Peregrines nest on ledges on high cliff sites, where the inaccessibility to predators protects the young and from which the adults can spot and strike prey on the wing. Peregrines eat other birds, which they take in flight. Curiously, some peregrines choose to nest on bridges, towers and high spots in urban areas, seemingly unbothered by the noise and traffic down below. One highly successful Vermont pair nests in a tower at Vermont Yankee. Others have successfully used road cuts and quarries. But all peregrines — whether in New York City or Vermont, innovator or traditional cliff dweller — are easily disturbed by human activity near the nesting site.
Two of the Addison County sites that have seen the lowest rates of success in recent years — Deer Leap in Bristol and Rattlesnake Point above Lake Dunmore — are also popular sites for hikers and other outdoor enthusiasts, noted Fowle. Whereas a Deer Leap pair consistently hatched one to three chicks a year from 2005 to 2009, since 2010 only two chicks have hatched at that site. Rattlesnake Point — where nesting pairs have produced 18 known chicks since biologists started keeping records in 1996 — has seen no chicks for the past five years.
“Almost every time I go up that way I see somebody on the cliff,” said Fowle about Rattlesnake Point. “We’ve worked pretty hard to make sure the signs are visible. And the sign says the area is closed. But I guess people think they can go up there and they’re not going to bother the birds. There’s just a general disregard for the signage at that particular site.”
The peregrines show up at Rattlesnake Point in March when it’s too cold and icy for hikers, said the NFS’s Staats, who’s also monitored that site closely for the past several years. They begin to establish a nest, thinking they’ve found a spot free from human disturbance, and then as the weather warms up in April and May people start showing up and the birds just give up even trying to establish a nest.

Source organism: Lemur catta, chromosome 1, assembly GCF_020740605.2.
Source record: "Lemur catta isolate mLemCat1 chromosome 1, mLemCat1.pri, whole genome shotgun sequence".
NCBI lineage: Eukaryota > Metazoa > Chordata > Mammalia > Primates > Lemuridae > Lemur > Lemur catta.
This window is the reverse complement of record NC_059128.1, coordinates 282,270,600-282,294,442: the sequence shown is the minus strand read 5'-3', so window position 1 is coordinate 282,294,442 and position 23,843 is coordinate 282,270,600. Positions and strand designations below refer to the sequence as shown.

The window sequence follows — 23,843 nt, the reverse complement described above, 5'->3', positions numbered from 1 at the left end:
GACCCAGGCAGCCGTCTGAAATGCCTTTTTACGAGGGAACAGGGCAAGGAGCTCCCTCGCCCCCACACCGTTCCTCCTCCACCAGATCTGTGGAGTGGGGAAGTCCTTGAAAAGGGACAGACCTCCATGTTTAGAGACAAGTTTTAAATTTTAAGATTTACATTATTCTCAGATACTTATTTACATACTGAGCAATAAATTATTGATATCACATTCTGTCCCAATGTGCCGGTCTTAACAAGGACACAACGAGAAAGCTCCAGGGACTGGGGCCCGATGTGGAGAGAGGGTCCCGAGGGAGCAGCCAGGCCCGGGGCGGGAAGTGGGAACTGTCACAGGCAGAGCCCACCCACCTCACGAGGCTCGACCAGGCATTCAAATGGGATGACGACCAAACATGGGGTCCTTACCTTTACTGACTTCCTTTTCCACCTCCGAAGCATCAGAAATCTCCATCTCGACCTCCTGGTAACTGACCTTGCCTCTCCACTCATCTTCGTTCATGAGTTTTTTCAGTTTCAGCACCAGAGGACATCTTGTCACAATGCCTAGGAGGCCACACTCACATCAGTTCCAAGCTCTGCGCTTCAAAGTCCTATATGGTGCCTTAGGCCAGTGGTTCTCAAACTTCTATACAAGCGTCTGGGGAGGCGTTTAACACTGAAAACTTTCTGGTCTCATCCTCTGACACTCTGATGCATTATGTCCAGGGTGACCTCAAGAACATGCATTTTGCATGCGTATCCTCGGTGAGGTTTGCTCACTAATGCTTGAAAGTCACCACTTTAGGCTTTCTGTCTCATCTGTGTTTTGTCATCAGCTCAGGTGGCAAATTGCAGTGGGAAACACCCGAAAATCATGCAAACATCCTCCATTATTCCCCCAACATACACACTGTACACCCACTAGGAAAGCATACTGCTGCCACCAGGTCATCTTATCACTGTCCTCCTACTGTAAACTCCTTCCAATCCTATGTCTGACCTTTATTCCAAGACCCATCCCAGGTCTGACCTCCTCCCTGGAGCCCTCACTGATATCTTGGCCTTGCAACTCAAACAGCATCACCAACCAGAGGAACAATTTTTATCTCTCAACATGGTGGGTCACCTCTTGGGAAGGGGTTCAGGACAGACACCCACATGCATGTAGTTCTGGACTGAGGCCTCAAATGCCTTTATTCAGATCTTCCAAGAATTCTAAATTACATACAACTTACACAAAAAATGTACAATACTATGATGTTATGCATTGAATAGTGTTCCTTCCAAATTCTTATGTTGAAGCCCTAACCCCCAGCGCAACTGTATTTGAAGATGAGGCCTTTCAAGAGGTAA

“It doesn’t take much,” said Staats. “Once people start showing up and disrupting them, they just give up. But by then it’s too late in the season for them to claim a new territory and start over. They need to get their chicks hatched and fledged by mid-July.”
Human intrusion can cause the birds to leave the eggs unincubated for too long, abandon the nest and the eggs entirely, or give up the whole commitment to nesting for that year. Peregrine nesting season lasts from March through August.
While the wildlife experts express enthusiasm for the peregrines’ remarkable recovery in Vermont, they additionally express the need to continue to protect their recovery.
“Falcons are very, very sensitive to people and to anything really that’s near their nest,” said Buck. “They’re very, very defensive. And even though they’re not listed any longer as an endangered species, one of the reasons that they’re not listed is that people have taken really good care of them. And we need to continue to take care of them. They could slip backwards if we are careless. It’s important that in these favorite hiking areas that also serve as good falcon nest sites that we just respect some distance and avoid the falcons until they are done nesting.”
Buck also stressed the importance of maintaining and protecting peregrine habitat and keeping it free from cell towers, wind turbines and solar panels.
For the 67 chicks around Vermont who hatched and fledged this past summer — now grown into young adults capable of living on their own — it’s time any day now to fly off to find winter homes in Florida, Cuba, Nicaragua and other sites along the Gulf states, in the Caribbean, in Central and even northern South America.
“They can’t spend all winter getting ready to be adults,” said Buck. “If you’re going to survive in the wild, you’ve got to get up and get to Cuba by November or so if you want to have any chance of surviving as a youngster.”
Buck encourages Vermonters to get out and look for peregrines riding on the north wind, heading to winter homes down south.
“Some of the juveniles will probably hang around as they continue to learn to fly and hunt in areas that they’re most familiar with, but generally in September/October they’re on their way!” said Buck. “They’re on the move. And right about now if you hung out for any length of time near any peak along the Lake Champlain basin on a gorgeous day that’s got some north breeze to it, you’d be bound to see peregrines go by.”
Reporter Gaen Murphree is at [email protected].